Studies on domain III

Domain III is made of two antiparallel b-sheets into b-sandwich structure. Intermolecular interactions through salt bridges and hydrogen bonding between domains III and I have been identified through X-ray crystallographic studies. Initially it was proposed that maintaining the stability of the protein is the major function of this domain. From the studies on b strand structure of other protein molecules, it could be assumed that domain III b- sandwich of d-endotoxin can take part in other functions such stability as receptor binding, specificity determination and ion channel gating (Schnepf et al. 1998). Arginine rich block in the domain III of d-endotoxins is called "arg face", through which domain III makes contacts with domain I and regulates the ion channel conductance. Recent studies involving site-directed mutagenesis of conserved regions of the domain III and domain III exchange between cry genes demonstrated the above-mentioned functions for domain III of d-endotoxins. Three substitution mutants were created in the "arg face" of Cry1Aa domain III with negatively charged amino acids (R528G, R530G and R530K). One mutant was poorly expressed in E. coli due to instability of the protein molecule. This may be due to the disturbance of salt bridges between domains III and I as predicted from X-ray crystallographic studies. Other two mutants showed reduced toxicity towards Bombyx mori, without any alteration in protein structure (predicted from CD spectroscopy and trypsin digestion assay on SDS-PAGE) and binding to BBMV of B. mori. But these mutants showed reduced conductance in PLB membranes. Mutations created in the highly conserved region of Cry1Ac toxin (R 525G or R525A and R529G or R529A) resulted in 4 to 12 fold and 3-fold reduction in toxicity, respectively. These mutants displayed one quarter of the maximum conductance recorded for the native Cry1Ac protein. This result is consistent with earlier observation that domain III "arg face" influences the ion channel formation through domain I interactions (Chen et al. 1993; Masson et al. 2002).

Binding studies using reciprocal hybrids made by exchanging a fragment between 451-623 amino acids of Cry1Aa with that of Cry1Ac on BBMV from Lymantria dispar showed the location of receptor binding in the third domain (Lee et al. 1995). Therefore, first direct evidence for domain III binding to receptor was established. Interestingly, hybrid with Cry1Aa third domain resulted in binding of 210-kDa receptor molecule, which is not recognized either by Cry1Aa or Cry1Ac, showing that the domain III also influences the receptor binding. Since loss of receptor binding is attributed as a major reason for the resistance development towards existing toxins, hybrid toxins with differential binding capacity can be used.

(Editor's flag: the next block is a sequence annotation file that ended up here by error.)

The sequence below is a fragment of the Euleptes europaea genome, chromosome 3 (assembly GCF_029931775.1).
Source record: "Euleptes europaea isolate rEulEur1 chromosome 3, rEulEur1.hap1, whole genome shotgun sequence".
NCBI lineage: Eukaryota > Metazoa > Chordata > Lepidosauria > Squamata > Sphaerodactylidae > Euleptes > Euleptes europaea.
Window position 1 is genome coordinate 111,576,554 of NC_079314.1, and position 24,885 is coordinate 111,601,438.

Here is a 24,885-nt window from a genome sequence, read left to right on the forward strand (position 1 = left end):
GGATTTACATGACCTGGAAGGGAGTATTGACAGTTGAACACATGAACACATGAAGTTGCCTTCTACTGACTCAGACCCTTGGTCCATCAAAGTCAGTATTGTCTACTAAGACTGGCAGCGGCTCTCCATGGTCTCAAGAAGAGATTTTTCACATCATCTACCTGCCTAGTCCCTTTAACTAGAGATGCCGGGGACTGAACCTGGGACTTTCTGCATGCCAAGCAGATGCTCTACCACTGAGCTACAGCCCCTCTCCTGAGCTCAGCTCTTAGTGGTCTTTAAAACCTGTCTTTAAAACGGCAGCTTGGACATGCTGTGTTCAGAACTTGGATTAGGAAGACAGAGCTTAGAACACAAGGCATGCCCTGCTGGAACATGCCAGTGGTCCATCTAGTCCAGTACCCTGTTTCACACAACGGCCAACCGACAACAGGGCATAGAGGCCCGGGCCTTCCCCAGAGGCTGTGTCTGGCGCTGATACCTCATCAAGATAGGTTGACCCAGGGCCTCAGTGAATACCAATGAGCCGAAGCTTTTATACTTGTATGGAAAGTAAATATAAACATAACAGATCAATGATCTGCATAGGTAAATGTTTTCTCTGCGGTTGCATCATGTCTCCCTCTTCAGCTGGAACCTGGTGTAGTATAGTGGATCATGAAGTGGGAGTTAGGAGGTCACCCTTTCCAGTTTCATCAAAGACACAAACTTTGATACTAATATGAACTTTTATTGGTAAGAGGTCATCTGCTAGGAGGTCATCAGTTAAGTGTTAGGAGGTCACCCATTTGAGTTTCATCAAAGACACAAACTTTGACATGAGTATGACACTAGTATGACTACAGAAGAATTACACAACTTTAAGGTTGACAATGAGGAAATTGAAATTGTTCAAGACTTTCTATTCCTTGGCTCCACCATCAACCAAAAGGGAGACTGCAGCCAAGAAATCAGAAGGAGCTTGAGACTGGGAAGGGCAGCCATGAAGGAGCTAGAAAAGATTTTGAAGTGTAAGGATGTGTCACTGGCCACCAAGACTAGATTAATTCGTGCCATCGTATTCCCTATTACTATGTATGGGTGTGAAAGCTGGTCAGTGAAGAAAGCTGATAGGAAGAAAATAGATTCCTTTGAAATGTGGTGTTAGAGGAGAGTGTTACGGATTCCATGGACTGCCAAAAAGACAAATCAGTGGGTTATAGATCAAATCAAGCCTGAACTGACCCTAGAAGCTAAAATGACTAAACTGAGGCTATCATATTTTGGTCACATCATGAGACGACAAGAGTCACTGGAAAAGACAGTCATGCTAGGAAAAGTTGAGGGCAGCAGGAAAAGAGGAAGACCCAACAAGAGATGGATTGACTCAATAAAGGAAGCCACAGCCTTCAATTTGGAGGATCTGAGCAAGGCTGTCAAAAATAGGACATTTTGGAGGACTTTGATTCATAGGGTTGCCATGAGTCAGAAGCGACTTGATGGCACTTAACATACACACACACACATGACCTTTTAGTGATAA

Chimeric protein constructed by exchanging domain III of Cry1E (inactive on Spodoptera exiqua) with that of Cry1C (most active on Spodoptera exigua) showed toxicity level equal to most active toxin, Cry1C. In heterlogous binding assay, it was demonstrated that hybrid toxin was bound to the receptor that is recognized by Cry1E toxin. Since Cry1E is already capable of binding to S. exigua BBMV without showing any appreciable toxicity, replacement of domain III with Cry1C might have helped in stabilizing the domain II interaction with the receptor (Bosch et al. 1994). Hybrid toxin comprising of domains I and II from Cry1Ab and domain III from Cry1C showed more toxicity than Cry1C towards S. exiqua (De Maagd et al. 1996). BBMV Binding studies showed that the chimeric toxin with domains I and II from Cry1Ab and domain III from Cry1C was failed to bind to 200-kda receptor, which is recognized by parental toxin Cry1Ab and another reciprocal hybrid with domains I and II Cry1C and domain III from Cry1Ab bound to 200-kDa proteins. This shows the involvement of the domain III in receptor binding. These studies suggest that the Cry1C domain III substitution in previously weak inactive toxins like Cry1Ab and Cry1E makes them toxic towards S. exigua. Therefore, domain III exchange can be followed for the other weak toxins to make them more active on agronomically important pests.